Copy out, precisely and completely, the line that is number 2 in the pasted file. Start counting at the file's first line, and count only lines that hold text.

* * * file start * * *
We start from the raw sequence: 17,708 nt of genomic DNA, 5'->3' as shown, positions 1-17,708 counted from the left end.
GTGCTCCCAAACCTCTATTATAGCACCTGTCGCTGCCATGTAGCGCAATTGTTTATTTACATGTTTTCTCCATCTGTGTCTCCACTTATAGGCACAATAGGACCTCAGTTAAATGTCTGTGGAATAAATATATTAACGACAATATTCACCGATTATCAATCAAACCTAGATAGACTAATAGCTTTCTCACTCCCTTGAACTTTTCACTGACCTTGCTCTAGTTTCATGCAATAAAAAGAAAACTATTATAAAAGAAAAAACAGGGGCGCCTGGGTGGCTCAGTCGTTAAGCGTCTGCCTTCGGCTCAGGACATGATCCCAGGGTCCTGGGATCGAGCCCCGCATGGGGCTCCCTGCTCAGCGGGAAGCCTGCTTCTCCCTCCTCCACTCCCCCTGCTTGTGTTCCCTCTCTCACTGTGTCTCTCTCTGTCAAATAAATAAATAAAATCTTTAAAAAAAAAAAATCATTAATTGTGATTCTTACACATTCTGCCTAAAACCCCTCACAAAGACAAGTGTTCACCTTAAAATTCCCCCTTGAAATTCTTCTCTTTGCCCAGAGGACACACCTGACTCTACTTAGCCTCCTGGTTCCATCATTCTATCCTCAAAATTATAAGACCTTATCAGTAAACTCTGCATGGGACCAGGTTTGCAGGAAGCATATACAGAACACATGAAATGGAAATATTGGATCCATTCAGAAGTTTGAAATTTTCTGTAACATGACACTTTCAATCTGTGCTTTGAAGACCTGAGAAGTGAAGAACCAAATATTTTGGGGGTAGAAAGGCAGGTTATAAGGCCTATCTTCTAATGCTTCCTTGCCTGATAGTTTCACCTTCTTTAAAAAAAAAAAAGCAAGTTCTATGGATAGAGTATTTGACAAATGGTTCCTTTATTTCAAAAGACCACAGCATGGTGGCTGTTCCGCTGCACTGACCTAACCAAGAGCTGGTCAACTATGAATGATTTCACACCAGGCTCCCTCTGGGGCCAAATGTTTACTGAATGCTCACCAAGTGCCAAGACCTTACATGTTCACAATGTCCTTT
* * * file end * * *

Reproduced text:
GTGCTCCCAAACCTCTATTATAGCACCTGTCGCTGCCATGTAGCGCAATTGTTTATTTACATGTTTTCTCCATCTGTGTCTCCACTTATAGGCACAATAGGACCTCAGTTAAATGTCTGTGGAATAAATATATTAACGACAATATTCACCGATTATCAATCAAACCTAGATAGACTAATAGCTTTCTCACTCCCTTGAACTTTTCACTGACCTTGCTCTAGTTTCATGCAATAAAAAGAAAACTATTATAAAAGAAAAAACAGGGGCGCCTGGGTGGCTCAGTCGTTAAGCGTCTGCCTTCGGCTCAGGACATGATCCCAGGGTCCTGGGATCGAGCCCCGCATGGGGCTCCCTGCTCAGCGGGAAGCCTGCTTCTCCCTCCTCCACTCCCCCTGCTTGTGTTCCCTCTCTCACTGTGTCTCTCTCTGTCAAATAAATAAATAAAATCTTTAAAAAAAAAAAATCATTAATTGTGATTCTTACACATTCTGCCTAAAACCCCTCACAAAGACAAGTGTTCACCTTAAAATTCCCCCTTGAAATTCTTCTCTTTGCCCAGAGGACACACCTGACTCTACTTAGCCTCCTGGTTCCATCATTCTATCCTCAAAATTATAAGACCTTATCAGTAAACTCTGCATGGGACCAGGTTTGCAGGAAGCATATACAGAACACATGAAATGGAAATATTGGATCCATTCAGAAGTTTGAAATTTTCTGTAACATGACACTTTCAATCTGTGCTTTGAAGACCTGAGAAGTGAAGAACCAAATATTTTGGGGGTAGAAAGGCAGGTTATAAGGCCTATCTTCTAATGCTTCCTTGCCTGATAGTTTCACCTTCTTTAAAAAAAAAAAAGCAAGTTCTATGGATAGAGTATTTGACAAATGGTTCCTTTATTTCAAAAGACCACAGCATGGTGGCTGTTCCGCTGCACTGACCTAACCAAGAGCTGGTCAACTATGAATGATTTCACACCAGGCTCCCTCTGGGGCCAAATGTTTACTGAATGCTCACCAAGTGCCAAGACCTTACATGTTCACAATGTCCTTT